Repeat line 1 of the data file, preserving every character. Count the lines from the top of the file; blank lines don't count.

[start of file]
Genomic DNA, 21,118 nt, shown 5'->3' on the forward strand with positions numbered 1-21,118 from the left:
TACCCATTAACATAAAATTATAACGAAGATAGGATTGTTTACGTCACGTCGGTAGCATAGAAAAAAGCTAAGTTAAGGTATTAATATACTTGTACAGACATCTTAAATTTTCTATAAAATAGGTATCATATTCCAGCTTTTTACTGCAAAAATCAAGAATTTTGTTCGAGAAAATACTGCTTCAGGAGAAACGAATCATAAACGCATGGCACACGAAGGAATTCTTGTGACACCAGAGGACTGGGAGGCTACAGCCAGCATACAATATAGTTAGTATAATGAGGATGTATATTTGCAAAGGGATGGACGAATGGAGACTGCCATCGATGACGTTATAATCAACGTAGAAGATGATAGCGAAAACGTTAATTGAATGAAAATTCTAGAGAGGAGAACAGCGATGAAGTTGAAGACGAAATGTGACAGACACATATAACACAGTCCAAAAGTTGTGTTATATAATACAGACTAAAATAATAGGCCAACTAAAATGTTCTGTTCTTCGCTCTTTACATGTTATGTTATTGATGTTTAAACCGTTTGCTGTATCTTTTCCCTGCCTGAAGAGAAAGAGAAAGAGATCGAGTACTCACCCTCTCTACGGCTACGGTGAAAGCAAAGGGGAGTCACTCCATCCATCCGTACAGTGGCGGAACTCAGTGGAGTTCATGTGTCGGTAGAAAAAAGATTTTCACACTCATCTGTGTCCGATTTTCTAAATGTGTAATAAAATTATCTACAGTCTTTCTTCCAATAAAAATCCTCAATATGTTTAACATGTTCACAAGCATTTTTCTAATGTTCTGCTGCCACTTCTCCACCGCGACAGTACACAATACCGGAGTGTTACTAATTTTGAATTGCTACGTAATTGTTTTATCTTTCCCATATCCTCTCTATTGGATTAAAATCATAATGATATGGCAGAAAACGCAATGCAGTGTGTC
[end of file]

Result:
Genomic DNA, 21,118 nt, shown 5'->3' on the forward strand with positions numbered 1-21,118 from the left: